Trek B: Matebean Feto

For information about the region (including Baguia and Uaiboro), access to the walks and organizing your trek, see Matabean Mane. This day walk commences at Uaiboro and goes over the high plains to climb Matebean Feto, ending at Baguia.The route out to Matabean Feto is shown on the map as a solid red line, the route back to Baguia as a broken red line.The guide for this trek was Lucio Freitas Salvador from Baguia the second guide was Joao De Oliveira.


Uaiboro to Mt Matebean Feto summit

Start from the north-west corner of the village of Uaiboro. The well-defined track climbs gently north-west with a fall away to the right, then heads north and becomes fairly steep.

Locals under Japanese forced labor constructed this track. It then swings north-northeast up against the steep face of Matebean Mane. Climb over a cane fence onto a small saddle and  rocky  knoll.  Altitude 1457 meters.

Head downhill on the formed track. Soon the  track  levels. When you enter a small patch of rain forest, leave the formed track, go to the right and walk downhill in short grass. On a bearing of 40d this route leads down to cross a small creek flowing away to the right.

Cross and climb up a muddy grass hill at 30d, on the right is the head of a deeply eroded tributary of the creek. Look back: there is a prominent 10 meter high pyramid-shaped limestone rock.

Continue to zigzag up using eroded cattle pads. Once on the open grassy ridge turn a little left and follow it north at 340d. This leads to an area of old bomb craters and limestone outcrops. Continue walking up and cross a well-worn track. This is the main track connecting the upper farming area just south of Matebean Mane with Quelicia, a village down in the valley to the north-west. Then climb over a limestone fence between outcrops amongst many eroded bomb craters; to the top of the ridge   Elevation 1709  8,37’42.52”S   126,36’45.74”E   This is Mount Labalou.

This is an old Indonesian military campsite. There are old latrine pits and other signs of a major military post. During the Indonesian invasion Falintil guerillas would make night attacks here. Many fleeing Indonesians, unfamiliar with the area, ran off the cliff tops to their death.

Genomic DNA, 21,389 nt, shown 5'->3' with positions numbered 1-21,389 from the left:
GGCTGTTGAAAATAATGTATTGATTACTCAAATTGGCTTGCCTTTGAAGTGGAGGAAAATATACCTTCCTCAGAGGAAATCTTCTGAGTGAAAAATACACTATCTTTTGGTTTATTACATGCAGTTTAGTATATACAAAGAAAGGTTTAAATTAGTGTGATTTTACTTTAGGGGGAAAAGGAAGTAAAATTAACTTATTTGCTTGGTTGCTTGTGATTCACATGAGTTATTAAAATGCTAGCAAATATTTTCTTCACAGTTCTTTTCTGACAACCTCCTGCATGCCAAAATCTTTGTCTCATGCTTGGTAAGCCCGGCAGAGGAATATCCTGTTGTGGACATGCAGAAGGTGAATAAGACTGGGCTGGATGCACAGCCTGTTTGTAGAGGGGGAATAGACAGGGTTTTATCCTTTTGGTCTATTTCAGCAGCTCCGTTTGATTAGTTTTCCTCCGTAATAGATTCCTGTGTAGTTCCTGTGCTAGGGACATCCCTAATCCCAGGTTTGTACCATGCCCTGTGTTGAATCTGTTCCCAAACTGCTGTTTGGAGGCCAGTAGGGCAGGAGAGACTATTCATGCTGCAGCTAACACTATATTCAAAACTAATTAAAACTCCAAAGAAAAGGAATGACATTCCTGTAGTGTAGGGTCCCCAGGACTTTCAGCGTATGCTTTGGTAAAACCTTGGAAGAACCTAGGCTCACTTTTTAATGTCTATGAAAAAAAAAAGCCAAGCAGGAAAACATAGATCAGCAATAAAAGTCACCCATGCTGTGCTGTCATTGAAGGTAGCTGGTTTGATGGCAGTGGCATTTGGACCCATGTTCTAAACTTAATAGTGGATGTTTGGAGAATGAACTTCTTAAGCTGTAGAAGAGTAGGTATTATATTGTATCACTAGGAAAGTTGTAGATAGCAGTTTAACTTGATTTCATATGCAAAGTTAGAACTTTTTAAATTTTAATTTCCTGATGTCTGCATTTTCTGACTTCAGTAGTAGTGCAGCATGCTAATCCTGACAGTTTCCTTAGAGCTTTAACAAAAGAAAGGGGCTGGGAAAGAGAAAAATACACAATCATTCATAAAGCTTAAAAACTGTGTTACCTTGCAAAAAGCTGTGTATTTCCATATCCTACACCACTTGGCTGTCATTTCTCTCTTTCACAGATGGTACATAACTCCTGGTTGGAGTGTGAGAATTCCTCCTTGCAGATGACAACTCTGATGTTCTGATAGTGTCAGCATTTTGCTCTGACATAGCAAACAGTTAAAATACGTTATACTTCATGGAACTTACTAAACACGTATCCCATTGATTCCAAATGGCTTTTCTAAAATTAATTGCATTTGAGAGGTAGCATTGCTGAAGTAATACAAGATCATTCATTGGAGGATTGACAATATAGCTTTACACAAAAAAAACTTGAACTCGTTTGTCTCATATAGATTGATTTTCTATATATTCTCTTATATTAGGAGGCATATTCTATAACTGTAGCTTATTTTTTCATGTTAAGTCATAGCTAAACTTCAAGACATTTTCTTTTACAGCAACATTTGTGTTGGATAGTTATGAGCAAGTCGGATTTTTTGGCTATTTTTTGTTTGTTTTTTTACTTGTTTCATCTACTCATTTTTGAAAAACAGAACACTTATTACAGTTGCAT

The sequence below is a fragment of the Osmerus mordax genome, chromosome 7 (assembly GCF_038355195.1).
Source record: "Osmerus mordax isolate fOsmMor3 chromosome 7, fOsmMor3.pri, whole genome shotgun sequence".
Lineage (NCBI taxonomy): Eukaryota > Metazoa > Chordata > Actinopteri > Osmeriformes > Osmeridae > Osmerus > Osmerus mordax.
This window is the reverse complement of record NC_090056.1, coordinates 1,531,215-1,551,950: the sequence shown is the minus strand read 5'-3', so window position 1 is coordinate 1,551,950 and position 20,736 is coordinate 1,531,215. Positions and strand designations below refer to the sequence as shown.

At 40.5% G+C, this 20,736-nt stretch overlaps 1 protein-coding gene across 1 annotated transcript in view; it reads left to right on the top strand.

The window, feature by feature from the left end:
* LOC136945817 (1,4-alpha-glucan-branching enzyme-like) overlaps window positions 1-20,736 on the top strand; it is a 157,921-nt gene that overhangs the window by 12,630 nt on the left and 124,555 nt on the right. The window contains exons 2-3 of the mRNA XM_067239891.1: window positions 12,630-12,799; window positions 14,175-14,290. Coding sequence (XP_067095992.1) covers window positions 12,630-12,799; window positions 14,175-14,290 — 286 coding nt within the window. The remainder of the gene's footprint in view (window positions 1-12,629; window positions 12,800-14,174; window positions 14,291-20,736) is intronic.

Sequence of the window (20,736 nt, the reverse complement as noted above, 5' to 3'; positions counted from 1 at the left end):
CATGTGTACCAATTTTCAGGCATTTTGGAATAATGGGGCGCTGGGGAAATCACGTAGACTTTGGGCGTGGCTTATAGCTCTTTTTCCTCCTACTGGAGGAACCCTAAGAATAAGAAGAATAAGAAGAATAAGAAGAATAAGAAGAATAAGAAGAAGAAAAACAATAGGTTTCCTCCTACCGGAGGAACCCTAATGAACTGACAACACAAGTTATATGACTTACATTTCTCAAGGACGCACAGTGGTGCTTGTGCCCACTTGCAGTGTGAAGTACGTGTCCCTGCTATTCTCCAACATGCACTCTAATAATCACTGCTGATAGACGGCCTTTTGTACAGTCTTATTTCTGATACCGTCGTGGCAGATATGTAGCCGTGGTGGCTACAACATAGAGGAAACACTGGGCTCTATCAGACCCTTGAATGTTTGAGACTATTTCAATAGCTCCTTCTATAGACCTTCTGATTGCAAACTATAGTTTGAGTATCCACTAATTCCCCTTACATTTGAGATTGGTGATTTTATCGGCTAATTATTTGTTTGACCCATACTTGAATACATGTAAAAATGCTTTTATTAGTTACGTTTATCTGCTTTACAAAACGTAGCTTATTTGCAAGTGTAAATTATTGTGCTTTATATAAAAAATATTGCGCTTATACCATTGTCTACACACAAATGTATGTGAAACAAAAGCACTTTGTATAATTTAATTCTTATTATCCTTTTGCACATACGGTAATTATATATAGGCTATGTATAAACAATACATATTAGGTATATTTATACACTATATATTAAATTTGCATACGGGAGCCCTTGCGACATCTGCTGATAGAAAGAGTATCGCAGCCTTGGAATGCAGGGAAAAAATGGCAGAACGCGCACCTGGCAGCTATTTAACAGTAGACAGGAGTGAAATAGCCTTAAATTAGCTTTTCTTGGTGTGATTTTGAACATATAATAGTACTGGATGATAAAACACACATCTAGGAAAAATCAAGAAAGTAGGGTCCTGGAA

Joao De Oliveira, one of the two guides, walks barefoot and speaks no English. He has an amazing knowledge of the terrain, as he was a guerilla fighter in this area. Fighters fall into three groups: Falintil, who carried guns and    arms.; Arma Branka, using Katana and Dima (machete and spear) and OPS, who used Katana and Tudik (knife). The last two groups also supplied, fed and gave information to Falintil. Joao was Arma Branca. When he stops he often chants, asking for the clouds to clear.

Due to the low cloud and drizzle during our trek the visibility for the day’s entire walk was about 30 meters maximum, so Joao had very few landmarks to navigate by. It would be extremely difficult and foolhardy to try to walk this area without someone like Joao to guide you when the cloud comes in.

From this high point proceed down hill at 350d with the fall on the left. About one kilometer down you will reach a saddle. There are lots of deep eroded cattle pads. I realized this must be like a pass where animals are funneled in, to get between the northern and southern grazing areas.

A little off to the east is a large fluted limestone outcrop with an attractive alpine pine growing beside it. This rolling grassland is overgrazed and eroding. In the fog we could often hear and catch a glimpse of horses and cattle.